Understanding Elixir Maps for new developers

This and the other “Deck” posts are a repurposing of flashcard study decks to Q&A blog posts. Google was not showing love to this content as a set of flashcards and I didn’t want to delete them entirely, I hope you find it useful.

What is an Elixir Map?

They are the most often used key/value store data type in Elixir.

What is a Map used for?

Maps are used to associate data elements with meaningful keys and the data associated with that key can be retrieved or updated using its key.

What are different ways to add a new value to a Map?

Using the Map module:

Map.put(%{name: "Humphry Dobs", email: "thedobinator@emailsalot.com"}, :age, 24)

Or Using the Kernel module:

put_in %{name: "Humphry Dobs", email: "thedobinator@emailsalot.com"}[:age], 24

Does Elixir contain an operator for updating a keys value?

Yes, the operator is |, but key has to exist, otherwise the code will error. The first example below updates the value for key one:, the second example tries to update the value for key three:, which doesn’t exist so a KeyError is thrown.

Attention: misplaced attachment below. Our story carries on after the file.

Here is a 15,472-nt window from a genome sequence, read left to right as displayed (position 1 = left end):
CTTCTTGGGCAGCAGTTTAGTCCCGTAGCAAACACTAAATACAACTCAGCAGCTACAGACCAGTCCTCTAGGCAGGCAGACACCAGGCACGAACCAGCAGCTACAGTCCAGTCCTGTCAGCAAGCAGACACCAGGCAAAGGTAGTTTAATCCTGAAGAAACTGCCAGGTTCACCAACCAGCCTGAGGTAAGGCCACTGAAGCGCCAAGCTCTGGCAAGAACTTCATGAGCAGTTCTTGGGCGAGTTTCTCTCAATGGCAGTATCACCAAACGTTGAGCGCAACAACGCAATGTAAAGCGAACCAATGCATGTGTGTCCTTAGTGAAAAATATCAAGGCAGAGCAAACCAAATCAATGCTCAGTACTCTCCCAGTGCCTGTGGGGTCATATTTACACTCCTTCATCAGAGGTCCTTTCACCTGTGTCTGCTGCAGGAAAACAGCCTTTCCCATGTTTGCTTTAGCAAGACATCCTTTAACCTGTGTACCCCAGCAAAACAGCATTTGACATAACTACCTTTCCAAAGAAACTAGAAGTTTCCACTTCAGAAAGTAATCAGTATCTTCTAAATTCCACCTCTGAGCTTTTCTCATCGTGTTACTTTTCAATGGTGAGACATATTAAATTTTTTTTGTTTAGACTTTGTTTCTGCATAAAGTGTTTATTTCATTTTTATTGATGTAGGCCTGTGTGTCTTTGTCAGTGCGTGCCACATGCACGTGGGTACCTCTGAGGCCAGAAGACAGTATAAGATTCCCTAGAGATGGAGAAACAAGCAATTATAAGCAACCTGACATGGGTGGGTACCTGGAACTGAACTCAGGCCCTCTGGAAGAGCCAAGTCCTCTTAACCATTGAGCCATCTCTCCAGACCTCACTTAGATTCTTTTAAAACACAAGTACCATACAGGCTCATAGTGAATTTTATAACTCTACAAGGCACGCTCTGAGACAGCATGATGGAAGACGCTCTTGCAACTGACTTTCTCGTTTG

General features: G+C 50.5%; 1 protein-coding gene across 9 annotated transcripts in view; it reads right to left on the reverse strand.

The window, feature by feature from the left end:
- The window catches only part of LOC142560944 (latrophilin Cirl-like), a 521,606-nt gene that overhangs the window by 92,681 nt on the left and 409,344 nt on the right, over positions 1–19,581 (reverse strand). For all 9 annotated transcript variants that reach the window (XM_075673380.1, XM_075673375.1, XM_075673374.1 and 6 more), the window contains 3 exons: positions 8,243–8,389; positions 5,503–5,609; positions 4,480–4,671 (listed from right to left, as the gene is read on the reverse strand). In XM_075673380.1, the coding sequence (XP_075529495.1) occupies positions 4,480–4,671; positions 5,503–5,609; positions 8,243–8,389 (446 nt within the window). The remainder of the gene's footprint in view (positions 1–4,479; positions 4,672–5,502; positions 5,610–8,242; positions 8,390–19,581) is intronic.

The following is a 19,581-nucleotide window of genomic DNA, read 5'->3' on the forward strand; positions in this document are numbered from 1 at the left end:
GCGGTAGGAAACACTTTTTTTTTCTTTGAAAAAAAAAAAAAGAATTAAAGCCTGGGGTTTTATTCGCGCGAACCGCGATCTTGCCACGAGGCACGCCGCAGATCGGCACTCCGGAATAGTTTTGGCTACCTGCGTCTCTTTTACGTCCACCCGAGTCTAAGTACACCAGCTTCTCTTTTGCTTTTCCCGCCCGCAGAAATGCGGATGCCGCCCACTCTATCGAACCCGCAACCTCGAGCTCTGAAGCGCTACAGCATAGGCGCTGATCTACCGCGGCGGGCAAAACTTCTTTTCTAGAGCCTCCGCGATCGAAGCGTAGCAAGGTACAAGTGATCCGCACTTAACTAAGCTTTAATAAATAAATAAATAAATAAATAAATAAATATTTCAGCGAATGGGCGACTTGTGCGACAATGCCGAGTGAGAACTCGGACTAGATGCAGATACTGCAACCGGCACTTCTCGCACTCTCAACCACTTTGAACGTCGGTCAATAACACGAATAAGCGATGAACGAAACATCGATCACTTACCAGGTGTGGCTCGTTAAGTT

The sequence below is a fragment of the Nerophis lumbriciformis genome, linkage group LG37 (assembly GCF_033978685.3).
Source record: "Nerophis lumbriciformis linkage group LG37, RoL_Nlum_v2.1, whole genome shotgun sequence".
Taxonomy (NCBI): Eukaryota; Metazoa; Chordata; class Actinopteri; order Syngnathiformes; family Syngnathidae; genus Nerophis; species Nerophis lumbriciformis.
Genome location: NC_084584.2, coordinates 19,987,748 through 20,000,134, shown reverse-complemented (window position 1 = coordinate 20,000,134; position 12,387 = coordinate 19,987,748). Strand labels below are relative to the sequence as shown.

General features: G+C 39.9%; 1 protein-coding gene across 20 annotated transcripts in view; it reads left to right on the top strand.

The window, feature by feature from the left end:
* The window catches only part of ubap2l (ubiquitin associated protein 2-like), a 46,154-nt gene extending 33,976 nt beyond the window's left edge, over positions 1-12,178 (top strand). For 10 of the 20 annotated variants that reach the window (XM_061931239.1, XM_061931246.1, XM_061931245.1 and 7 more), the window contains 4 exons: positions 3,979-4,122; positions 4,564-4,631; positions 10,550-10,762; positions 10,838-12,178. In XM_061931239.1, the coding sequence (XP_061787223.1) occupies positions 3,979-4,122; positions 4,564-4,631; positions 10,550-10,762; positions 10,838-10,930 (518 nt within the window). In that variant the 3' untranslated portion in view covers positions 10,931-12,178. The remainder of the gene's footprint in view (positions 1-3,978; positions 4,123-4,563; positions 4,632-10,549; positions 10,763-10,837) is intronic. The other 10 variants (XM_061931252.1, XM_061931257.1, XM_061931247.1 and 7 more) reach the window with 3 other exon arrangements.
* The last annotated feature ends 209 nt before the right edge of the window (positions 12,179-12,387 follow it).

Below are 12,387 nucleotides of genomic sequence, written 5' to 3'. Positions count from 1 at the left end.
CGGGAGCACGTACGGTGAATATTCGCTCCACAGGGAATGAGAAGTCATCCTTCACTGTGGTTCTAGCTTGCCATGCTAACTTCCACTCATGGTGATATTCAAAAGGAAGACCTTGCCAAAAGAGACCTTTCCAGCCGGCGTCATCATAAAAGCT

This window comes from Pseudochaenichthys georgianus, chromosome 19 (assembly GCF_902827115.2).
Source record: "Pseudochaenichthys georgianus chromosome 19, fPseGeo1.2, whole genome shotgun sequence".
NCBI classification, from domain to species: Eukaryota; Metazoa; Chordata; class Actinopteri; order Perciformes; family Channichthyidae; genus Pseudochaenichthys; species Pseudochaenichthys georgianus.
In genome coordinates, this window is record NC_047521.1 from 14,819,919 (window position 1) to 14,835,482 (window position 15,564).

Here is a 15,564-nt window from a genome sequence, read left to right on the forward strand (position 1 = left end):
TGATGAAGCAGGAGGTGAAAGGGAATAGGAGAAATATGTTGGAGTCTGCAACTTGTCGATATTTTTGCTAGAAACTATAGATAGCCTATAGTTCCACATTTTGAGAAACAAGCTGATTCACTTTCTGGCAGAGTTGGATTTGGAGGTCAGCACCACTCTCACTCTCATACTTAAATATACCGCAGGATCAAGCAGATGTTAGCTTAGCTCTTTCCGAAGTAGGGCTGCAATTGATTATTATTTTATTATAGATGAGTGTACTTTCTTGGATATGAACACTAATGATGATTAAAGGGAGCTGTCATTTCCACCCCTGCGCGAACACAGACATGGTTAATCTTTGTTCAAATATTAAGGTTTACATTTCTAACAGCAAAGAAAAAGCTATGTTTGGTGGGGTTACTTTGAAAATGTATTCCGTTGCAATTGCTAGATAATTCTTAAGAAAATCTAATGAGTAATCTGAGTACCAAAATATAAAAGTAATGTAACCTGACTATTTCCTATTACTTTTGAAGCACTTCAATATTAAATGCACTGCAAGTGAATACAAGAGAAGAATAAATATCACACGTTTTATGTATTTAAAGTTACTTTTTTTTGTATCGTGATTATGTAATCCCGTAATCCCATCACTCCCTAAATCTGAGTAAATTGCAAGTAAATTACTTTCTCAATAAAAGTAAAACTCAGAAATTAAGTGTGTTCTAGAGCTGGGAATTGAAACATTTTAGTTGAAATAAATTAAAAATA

=>map = %{one: 1, two: 2} 
=> %{map | one: "one"} 
%{one: "one", two: 2}
=> map = %{one: 1, two: 2}
=> %{map | three: 3} 

How can you read a value from a Map without pattern matching?

Through access syntax, [].

=> %{:key => "value"}[:key] 

If the key is an atom you can also use the static lookup syntax.

=> %{:key => "value"}.key 

Or through the Map module.

=> Map.get(%{a: 1}, :a) 

How can you read a value from a Map using pattern matching?

=> %{:a => a} = %{:a => 12, :b => 14} 
=> a 

The variable a above is set using pattern matching. It will return the value of the key :a. In this case that is 12.

What happens when you try to pattern match on a key that doesn't exist?

An error is thrown. The below will return a MatchError.

%{:c => c} = %{:a => 12, :b => 14} 
=> (MatchError)

Can you use a variable for defining a key?

Yes. In the example below the variable t is a variable used as a key for the value “dog”.

=> t = :type
=> %{t => "dog", :name => "Abby"}[:type]